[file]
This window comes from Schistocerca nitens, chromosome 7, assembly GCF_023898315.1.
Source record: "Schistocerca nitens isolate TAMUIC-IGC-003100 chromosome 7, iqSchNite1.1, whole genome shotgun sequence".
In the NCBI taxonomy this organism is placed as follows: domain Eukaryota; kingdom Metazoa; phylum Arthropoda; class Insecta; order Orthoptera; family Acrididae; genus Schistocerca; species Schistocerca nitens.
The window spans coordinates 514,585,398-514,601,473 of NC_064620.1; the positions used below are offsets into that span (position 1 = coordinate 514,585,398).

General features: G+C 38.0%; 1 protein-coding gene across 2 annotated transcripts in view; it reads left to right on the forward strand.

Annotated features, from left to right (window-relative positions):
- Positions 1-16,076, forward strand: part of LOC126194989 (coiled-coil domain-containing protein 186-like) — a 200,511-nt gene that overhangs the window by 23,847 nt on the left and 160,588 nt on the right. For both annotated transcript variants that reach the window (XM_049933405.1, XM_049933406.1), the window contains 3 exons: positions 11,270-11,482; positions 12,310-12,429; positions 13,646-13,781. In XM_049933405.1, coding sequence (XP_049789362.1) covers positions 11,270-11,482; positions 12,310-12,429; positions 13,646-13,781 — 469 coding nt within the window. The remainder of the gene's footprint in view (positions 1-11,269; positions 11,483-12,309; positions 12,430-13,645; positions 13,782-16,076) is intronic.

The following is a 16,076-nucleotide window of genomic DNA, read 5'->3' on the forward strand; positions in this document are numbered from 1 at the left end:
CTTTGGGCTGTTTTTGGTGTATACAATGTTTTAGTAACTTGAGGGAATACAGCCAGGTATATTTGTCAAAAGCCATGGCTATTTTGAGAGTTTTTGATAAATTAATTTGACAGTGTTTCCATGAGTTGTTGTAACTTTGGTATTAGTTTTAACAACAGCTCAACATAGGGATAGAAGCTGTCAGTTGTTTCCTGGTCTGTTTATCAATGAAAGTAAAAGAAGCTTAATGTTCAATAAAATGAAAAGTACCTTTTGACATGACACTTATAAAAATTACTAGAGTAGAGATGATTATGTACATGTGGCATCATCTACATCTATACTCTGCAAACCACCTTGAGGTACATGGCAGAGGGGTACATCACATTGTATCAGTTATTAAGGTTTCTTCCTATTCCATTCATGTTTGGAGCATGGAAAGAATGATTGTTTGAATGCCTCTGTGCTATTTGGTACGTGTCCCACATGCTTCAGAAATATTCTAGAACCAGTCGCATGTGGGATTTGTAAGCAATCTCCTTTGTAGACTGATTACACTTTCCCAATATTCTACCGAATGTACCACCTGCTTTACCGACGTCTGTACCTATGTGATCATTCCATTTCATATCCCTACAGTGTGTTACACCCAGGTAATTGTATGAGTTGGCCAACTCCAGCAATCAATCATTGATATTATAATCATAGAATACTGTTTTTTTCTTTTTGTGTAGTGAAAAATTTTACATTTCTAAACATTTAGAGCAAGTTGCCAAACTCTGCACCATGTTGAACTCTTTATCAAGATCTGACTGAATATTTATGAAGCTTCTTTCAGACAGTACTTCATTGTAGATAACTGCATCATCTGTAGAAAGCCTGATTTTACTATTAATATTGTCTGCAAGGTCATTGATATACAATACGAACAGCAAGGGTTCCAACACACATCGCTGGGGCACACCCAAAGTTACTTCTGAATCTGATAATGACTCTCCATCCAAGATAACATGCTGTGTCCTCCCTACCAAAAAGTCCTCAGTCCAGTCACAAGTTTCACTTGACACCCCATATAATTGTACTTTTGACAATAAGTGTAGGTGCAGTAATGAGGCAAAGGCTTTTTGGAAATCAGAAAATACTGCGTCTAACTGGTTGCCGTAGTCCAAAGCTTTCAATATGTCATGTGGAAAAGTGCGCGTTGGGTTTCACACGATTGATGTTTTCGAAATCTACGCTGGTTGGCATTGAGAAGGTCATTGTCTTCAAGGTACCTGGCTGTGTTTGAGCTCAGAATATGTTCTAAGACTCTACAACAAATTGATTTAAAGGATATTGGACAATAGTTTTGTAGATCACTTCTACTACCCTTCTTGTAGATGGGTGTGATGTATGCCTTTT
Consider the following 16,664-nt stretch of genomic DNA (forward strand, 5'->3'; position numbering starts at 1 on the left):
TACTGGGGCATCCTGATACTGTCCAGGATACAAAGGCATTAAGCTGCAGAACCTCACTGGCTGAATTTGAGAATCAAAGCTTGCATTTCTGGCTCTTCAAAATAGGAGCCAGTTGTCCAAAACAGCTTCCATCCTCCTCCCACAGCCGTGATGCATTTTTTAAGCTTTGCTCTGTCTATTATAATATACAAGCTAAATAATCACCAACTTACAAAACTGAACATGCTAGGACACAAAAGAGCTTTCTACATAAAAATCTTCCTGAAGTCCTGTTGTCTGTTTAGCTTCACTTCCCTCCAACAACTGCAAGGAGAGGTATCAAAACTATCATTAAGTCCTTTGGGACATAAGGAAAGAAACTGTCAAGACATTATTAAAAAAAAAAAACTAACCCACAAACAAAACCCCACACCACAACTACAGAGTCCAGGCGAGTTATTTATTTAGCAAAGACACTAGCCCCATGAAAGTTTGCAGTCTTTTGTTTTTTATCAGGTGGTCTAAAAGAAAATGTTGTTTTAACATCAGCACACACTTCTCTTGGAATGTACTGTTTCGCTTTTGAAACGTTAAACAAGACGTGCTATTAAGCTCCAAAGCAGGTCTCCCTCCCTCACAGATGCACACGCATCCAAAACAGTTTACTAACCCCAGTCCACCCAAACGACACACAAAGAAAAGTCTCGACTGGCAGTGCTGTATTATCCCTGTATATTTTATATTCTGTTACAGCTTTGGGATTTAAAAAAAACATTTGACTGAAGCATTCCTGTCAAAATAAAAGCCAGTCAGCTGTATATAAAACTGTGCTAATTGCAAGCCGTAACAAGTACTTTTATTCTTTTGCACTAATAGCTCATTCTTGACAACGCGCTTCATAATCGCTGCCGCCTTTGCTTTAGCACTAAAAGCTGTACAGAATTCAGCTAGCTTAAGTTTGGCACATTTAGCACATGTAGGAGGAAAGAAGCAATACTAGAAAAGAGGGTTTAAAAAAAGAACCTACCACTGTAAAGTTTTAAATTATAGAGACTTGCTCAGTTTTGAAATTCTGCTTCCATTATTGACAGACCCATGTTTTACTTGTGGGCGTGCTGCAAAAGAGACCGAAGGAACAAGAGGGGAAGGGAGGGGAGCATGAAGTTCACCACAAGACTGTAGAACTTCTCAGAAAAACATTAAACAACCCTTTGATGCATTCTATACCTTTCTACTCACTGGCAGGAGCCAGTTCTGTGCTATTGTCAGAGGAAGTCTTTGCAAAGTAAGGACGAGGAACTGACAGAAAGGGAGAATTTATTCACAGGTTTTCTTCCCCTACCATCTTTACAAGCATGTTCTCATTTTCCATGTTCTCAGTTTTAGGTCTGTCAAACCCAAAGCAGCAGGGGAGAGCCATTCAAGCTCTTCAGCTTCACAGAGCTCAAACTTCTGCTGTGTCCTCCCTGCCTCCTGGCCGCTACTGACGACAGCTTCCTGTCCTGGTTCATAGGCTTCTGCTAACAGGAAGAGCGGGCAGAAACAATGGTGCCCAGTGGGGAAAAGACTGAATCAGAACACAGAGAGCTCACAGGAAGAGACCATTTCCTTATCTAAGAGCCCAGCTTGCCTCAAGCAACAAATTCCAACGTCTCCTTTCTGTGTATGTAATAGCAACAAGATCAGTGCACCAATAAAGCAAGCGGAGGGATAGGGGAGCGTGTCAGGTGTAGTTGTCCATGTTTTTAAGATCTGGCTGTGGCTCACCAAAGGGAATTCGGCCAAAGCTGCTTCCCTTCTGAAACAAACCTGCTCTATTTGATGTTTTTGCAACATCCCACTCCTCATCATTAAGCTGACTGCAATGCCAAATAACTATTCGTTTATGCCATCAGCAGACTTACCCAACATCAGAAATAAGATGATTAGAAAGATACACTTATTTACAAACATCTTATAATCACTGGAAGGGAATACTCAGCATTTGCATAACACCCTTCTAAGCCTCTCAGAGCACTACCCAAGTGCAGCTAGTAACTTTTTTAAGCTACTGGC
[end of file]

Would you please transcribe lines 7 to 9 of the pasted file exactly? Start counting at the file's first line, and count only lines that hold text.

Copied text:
- Positions 1-16,076, forward strand: part of LOC126194989 (coiled-coil domain-containing protein 186-like) — a 200,511-nt gene that overhangs the window by 23,847 nt on the left and 160,588 nt on the right. For both annotated transcript variants that reach the window (XM_049933405.1, XM_049933406.1), the window contains 3 exons: positions 11,270-11,482; positions 12,310-12,429; positions 13,646-13,781. In XM_049933405.1, coding sequence (XP_049789362.1) covers positions 11,270-11,482; positions 12,310-12,429; positions 13,646-13,781 — 469 coding nt within the window. The remainder of the gene's footprint in view (positions 1-11,269; positions 11,483-12,309; positions 12,430-13,645; positions 13,782-16,076) is intronic.

The following is a 16,076-nucleotide window of genomic DNA, read 5'->3' on the forward strand; positions in this document are numbered from 1 at the left end:
CTTTGGGCTGTTTTTGGTGTATACAATGTTTTAGTAACTTGAGGGAATACAGCCAGGTATATTTGTCAAAAGCCATGGCTATTTTGAGAGTTTTTGATAAATTAATTTGACAGTGTTTCCATGAGTTGTTGTAACTTTGGTATTAGTTTTAACAACAGCTCAACATAGGGATAGAAGCTGTCAGTTGTTTCCTGGTCTGTTTATCAATGAAAGTAAAAGAAGCTTAATGTTCAATAAAATGAAAAGTACCTTTTGACATGACACTTATAAAAATTACTAGAGTAGAGATGATTATGTACATGTGGCATCATCTACATCTATACTCTGCAAACCACCTTGAGGTACATGGCAGAGGGGTACATCACATTGTATCAGTTATTAAGGTTTCTTCCTATTCCATTCATGTTTGGAGCATGGAAAGAATGATTGTTTGAATGCCTCTGTGCTATTTGGTACGTGTCCCACATGCTTCAGAAATATTCTAGAACCAGTCGCATGTGGGATTTGTAAGCAATCTCCTTTGTAGACTGATTACACTTTCCCAATATTCTACCGAATGTACCACCTGCTTTACCGACGTCTGTACCTATGTGATCATTCCATTTCATATCCCTACAGTGTGTTACACCCAGGTAATTGTATGAGTTGGCCAACTCCAGCAATCAATCATTGATATTATAATCATAGAATACTGTTTTTTTCTTTTTGTGTAGTGAAAAATTTTACATTTCTAAACATTTAGAGCAAGTTGCCAAACTCTGCACCATGTTGAACTCTTTATCAAGATCTGACTGAATATTTATGAAGCTTCTTTCAGACAGTACTTCATTGTAGATAACTGCATCATCTGTAGAAAGCCTGATTTTACTATTAATATTGTCTGCAAGGTCATTGATATACAATACGAACAGCAAGGGTTCCAACACACATCGCTGGGGCACACCCAAAGTTACTTCTGAATCTGATAATGACTCTCCATCCAAGATAACATGCTGTGTCCTCCCTACCAAAAAGTCCTCAGTCCAGTCACAAGTTTCACTTGACACCCCATATAATTGTACTTTTGACAATAAGTGTAGGTGCAGTAATGAGGCAAAGGCTTTTTGGAAATCAGAAAATACTGCGTCTAACTGGTTGCCGTAGTCCAAAGCTTTCAATATGTCATGTGGAAAAGTGCGCGTTGGGTTTCACACGATTGATGTTTTCGAAATCTACGCTGGTTGGCATTGAGAAGGTCATTGTCTTCAAGGTACCTGGCTGTGTTTGAGCTCAGAATATGTTCTAAGACTCTACAACAAATTGATTTAAAGGATATTGGACAATAGTTTTGTAGATCACTTCTACTACCCTTCTTGTAGATGGGTGTGATGTATGCCTTTT